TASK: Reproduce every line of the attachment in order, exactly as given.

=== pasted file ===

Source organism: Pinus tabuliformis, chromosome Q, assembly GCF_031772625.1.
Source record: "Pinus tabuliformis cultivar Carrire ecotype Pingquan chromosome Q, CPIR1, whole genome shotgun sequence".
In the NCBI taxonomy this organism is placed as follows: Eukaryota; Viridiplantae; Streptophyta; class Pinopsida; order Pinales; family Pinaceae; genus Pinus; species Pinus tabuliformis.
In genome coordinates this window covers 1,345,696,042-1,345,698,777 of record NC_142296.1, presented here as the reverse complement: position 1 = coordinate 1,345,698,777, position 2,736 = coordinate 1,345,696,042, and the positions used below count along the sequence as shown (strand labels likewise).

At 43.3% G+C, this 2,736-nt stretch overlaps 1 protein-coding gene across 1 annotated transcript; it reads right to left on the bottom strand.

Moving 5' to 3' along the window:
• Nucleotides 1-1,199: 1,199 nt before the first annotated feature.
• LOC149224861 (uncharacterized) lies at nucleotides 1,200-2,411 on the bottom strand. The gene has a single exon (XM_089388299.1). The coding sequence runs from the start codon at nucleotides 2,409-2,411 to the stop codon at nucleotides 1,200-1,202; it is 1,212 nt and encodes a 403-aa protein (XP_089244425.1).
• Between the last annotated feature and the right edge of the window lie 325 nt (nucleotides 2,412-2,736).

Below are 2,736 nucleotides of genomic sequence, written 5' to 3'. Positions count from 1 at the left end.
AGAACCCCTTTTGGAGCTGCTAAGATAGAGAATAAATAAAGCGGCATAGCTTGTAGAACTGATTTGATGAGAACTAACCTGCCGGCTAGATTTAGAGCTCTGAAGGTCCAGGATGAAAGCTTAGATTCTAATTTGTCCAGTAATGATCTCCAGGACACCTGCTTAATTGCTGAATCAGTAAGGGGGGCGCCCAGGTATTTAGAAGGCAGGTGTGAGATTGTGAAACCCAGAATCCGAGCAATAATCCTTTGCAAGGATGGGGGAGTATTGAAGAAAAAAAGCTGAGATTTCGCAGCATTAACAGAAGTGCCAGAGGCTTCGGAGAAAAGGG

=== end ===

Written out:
Source organism: Pinus tabuliformis, chromosome Q, assembly GCF_031772625.1.
Source record: "Pinus tabuliformis cultivar Carrire ecotype Pingquan chromosome Q, CPIR1, whole genome shotgun sequence".
In the NCBI taxonomy this organism is placed as follows: Eukaryota; Viridiplantae; Streptophyta; class Pinopsida; order Pinales; family Pinaceae; genus Pinus; species Pinus tabuliformis.
In genome coordinates this window covers 1,345,696,042-1,345,698,777 of record NC_142296.1, presented here as the reverse complement: position 1 = coordinate 1,345,698,777, position 2,736 = coordinate 1,345,696,042, and the positions used below count along the sequence as shown (strand labels likewise).

At 43.3% G+C, this 2,736-nt stretch overlaps 1 protein-coding gene across 1 annotated transcript; it reads right to left on the bottom strand.

Moving 5' to 3' along the window:
• Nucleotides 1-1,199: 1,199 nt before the first annotated feature.
• LOC149224861 (uncharacterized) lies at nucleotides 1,200-2,411 on the bottom strand. The gene has a single exon (XM_089388299.1). The coding sequence runs from the start codon at nucleotides 2,409-2,411 to the stop codon at nucleotides 1,200-1,202; it is 1,212 nt and encodes a 403-aa protein (XP_089244425.1).
• Between the last annotated feature and the right edge of the window lie 325 nt (nucleotides 2,412-2,736).

Below are 2,736 nucleotides of genomic sequence, written 5' to 3'. Positions count from 1 at the left end.
AGAACCCCTTTTGGAGCTGCTAAGATAGAGAATAAATAAAGCGGCATAGCTTGTAGAACTGATTTGATGAGAACTAACCTGCCGGCTAGATTTAGAGCTCTGAAGGTCCAGGATGAAAGCTTAGATTCTAATTTGTCCAGTAATGATCTCCAGGACACCTGCTTAATTGCTGAATCAGTAAGGGGGGCGCCCAGGTATTTAGAAGGCAGGTGTGAGATTGTGAAACCCAGAATCCGAGCAATAATCCTTTGCAAGGATGGGGGAGTATTGAAGAAAAAAAGCTGAGATTTCGCAGCATTAACAGAAGTGCCAGAGGCTTCGGAGAAAAGGG